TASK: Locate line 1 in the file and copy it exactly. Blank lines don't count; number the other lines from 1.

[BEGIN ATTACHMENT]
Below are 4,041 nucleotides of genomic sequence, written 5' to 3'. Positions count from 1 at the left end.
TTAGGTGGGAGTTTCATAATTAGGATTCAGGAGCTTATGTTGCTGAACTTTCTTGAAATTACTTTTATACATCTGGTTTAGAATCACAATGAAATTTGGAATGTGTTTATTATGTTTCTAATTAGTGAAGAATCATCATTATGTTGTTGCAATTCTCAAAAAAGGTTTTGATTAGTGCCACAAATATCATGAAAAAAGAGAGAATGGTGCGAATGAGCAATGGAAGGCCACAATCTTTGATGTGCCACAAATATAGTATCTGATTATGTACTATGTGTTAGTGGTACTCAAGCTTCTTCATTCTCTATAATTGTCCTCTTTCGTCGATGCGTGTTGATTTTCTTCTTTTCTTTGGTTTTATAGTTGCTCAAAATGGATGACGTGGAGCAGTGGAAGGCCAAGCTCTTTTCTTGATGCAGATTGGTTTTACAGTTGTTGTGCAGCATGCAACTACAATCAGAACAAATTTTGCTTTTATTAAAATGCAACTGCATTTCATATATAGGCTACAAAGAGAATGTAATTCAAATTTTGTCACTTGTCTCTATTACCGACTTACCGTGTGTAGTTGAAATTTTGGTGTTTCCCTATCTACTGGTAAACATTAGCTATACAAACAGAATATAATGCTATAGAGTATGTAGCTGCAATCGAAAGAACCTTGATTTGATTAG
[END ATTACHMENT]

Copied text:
Below are 4,041 nucleotides of genomic sequence, written 5' to 3'. Positions count from 1 at the left end.